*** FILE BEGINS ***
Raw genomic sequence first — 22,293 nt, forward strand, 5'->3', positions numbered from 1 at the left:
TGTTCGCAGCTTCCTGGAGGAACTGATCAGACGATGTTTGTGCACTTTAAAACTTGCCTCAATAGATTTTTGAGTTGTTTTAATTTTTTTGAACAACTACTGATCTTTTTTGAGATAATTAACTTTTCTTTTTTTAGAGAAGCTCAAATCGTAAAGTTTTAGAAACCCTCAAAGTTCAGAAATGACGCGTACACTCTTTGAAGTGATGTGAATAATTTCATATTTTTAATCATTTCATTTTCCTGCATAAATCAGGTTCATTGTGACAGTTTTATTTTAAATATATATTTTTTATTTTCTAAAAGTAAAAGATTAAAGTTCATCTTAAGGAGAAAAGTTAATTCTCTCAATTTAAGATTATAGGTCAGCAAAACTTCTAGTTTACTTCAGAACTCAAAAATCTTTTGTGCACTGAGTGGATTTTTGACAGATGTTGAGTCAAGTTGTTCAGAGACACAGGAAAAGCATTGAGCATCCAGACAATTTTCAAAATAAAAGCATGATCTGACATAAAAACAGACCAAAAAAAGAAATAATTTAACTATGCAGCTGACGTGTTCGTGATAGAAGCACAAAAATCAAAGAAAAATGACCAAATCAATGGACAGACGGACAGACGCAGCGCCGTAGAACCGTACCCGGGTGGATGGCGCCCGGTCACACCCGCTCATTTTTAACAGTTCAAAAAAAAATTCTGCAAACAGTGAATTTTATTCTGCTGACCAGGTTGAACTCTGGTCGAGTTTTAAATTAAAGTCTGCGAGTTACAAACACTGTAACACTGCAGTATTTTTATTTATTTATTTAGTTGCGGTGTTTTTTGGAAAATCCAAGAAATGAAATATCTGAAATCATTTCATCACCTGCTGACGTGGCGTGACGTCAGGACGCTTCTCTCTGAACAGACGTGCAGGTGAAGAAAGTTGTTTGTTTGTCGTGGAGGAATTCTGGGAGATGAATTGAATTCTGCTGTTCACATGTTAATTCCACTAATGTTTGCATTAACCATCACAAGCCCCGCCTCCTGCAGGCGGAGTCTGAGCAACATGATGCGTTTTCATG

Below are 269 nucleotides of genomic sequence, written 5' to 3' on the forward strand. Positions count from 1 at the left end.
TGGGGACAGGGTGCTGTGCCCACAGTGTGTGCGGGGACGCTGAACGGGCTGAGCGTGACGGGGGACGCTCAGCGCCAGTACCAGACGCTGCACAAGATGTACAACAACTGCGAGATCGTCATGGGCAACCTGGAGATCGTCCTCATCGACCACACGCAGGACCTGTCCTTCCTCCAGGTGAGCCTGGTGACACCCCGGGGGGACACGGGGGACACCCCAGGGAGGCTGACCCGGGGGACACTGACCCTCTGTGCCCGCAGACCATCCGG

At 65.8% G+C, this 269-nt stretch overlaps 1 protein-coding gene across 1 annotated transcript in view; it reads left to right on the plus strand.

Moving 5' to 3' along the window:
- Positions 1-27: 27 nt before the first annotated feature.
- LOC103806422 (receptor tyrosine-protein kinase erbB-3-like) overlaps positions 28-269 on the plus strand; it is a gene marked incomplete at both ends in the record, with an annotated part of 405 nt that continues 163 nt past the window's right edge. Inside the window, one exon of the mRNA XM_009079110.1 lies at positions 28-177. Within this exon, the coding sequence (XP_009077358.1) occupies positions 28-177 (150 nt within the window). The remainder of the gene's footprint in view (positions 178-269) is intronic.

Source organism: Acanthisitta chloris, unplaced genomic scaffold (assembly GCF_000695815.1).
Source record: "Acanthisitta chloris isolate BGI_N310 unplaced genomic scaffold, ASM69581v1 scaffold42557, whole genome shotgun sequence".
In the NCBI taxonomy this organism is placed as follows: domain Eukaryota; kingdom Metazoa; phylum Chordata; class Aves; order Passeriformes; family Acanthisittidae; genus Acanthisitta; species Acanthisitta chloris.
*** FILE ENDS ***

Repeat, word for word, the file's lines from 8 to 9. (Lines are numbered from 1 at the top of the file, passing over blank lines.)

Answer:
- LOC103806422 (receptor tyrosine-protein kinase erbB-3-like) overlaps positions 28-269 on the plus strand; it is a gene marked incomplete at both ends in the record, with an annotated part of 405 nt that continues 163 nt past the window's right edge. Inside the window, one exon of the mRNA XM_009079110.1 lies at positions 28-177. Within this exon, the coding sequence (XP_009077358.1) occupies positions 28-177 (150 nt within the window). The remainder of the gene's footprint in view (positions 178-269) is intronic.

Source organism: Acanthisitta chloris, unplaced genomic scaffold (assembly GCF_000695815.1).